Four die as helicopter hits mountain

By DARREL MAGER and PAUL YANDALL

RAGLAN - Four men were killed when their helicopter crashed into a cold, cloud-covered Waikato mountain yesterday.

The helicopter, carrying a police technician, the pilot and two passengers, crashed as it headed up Mt Karioi, near Raglan, where the men were to test a number of radio repeater stations, including one used by the police.

Two of the men were brothers from Raglan: Kevin Barry Lee, a 35-year-old Telecom technician, and Gregory Francis Lee, 38, a fisherman, who had been offered a free ride in the blue-and-white Squirrel seven-seater helicopter.

Kevin Lee's partner, Karen Gerbich, said last night: "They were just wonderful boys. We are just so upset at this. I know the family are distraught."

The other victims were the pilot, David John Logan, 39, of Cambridge, and Hamilton police information technology technician Glen William Phillips, 33.

Police Inspector Kelvin Powell said there were few clues to why the helicopter went down in rugged bush near the southeastern side of the 756m summit, although the mountain had been shrouded in cloud all day and there had been strong wind gusts.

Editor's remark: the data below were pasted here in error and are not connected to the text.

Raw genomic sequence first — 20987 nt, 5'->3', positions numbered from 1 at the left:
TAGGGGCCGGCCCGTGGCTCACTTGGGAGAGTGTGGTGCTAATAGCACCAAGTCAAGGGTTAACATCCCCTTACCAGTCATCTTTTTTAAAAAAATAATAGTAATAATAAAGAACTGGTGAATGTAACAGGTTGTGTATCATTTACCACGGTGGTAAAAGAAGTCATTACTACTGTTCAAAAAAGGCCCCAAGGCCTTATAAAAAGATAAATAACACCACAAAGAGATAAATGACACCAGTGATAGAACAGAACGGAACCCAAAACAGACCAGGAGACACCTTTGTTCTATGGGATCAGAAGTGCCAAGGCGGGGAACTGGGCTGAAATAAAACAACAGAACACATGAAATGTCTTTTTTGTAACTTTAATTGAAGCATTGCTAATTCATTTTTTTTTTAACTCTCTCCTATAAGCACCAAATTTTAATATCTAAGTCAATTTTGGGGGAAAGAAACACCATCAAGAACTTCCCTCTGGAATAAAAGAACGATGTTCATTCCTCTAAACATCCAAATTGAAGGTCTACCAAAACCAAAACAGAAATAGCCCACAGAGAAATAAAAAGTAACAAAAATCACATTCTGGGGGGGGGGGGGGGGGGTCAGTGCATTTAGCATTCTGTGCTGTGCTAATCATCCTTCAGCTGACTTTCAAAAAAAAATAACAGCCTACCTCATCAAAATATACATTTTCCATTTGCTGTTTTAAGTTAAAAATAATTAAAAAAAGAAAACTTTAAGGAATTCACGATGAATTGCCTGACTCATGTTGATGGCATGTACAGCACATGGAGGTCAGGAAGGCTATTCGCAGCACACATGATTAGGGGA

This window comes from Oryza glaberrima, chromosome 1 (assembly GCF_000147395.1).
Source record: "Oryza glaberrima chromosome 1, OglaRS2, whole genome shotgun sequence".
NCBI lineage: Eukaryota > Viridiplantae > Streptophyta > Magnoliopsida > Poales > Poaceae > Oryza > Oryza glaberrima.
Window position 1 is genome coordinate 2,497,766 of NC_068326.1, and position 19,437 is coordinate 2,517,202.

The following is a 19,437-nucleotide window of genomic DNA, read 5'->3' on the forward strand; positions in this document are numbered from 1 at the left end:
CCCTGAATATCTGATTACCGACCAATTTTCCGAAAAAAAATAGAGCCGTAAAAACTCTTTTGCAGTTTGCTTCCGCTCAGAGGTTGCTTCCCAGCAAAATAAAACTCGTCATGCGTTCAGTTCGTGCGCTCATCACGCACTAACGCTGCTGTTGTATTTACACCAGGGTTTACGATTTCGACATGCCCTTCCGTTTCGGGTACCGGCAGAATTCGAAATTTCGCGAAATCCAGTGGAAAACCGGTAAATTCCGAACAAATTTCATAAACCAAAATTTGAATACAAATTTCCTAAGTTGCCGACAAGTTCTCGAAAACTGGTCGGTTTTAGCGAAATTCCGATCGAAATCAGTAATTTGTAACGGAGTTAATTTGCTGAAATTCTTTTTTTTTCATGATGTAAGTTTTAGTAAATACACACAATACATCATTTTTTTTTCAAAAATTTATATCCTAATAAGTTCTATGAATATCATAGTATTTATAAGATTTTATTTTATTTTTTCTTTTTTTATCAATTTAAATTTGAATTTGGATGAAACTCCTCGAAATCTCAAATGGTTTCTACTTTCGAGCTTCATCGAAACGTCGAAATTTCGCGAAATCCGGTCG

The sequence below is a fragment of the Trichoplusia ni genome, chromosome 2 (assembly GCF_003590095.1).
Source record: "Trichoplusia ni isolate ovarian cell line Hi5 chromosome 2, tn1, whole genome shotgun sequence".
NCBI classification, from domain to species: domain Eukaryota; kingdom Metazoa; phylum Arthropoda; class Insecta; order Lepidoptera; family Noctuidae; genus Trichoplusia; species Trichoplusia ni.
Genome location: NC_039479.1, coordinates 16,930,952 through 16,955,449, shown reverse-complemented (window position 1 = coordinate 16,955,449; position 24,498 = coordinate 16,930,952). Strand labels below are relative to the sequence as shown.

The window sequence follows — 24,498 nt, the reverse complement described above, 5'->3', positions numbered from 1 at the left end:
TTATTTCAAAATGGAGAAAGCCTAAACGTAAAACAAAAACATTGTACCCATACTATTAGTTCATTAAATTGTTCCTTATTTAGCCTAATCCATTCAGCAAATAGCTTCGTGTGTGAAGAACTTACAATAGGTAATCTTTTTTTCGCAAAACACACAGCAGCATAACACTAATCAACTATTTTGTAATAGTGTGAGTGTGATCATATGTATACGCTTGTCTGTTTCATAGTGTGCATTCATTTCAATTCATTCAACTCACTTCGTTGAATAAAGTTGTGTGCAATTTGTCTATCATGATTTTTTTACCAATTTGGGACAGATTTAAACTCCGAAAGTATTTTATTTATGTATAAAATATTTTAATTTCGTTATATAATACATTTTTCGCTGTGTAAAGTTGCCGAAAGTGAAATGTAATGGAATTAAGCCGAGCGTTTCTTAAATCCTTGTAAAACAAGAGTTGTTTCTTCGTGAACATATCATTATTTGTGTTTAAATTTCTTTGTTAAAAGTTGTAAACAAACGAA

Raglan people were shocked and stunned as news of the tragedy filtered through the town.

At the Harbour View Hotel, dismayed patrons clustered around to watch television news reports of the crash.

Barman Adrian Wilson said he knew the Lee brothers well as keen kayakers who came in once in a while for a drink.

Fisherman Chris Powell said that only last Thursday, Greg Lee had helped him to free his fishing boat, which was stranded on Raglan Harbour's sandbar.

"I can't believe this has happened. I owe this man my livelihood and now this ..."

Don Waters, a Cambridge colleague of pilot Mr Logan, said last night that his friend had one of the "best sets of hands in the helicopter business."

"I'm a helicopter instructor and have known him for 12 years. He was a pro."

Acting Senior Sergeant Jim Casson, of Hamilton, said Mr Phillips was "well liked and will be well missed."

Two police officers spent last night camped near the summit guarding the crash scene. The bodies will be removed today.

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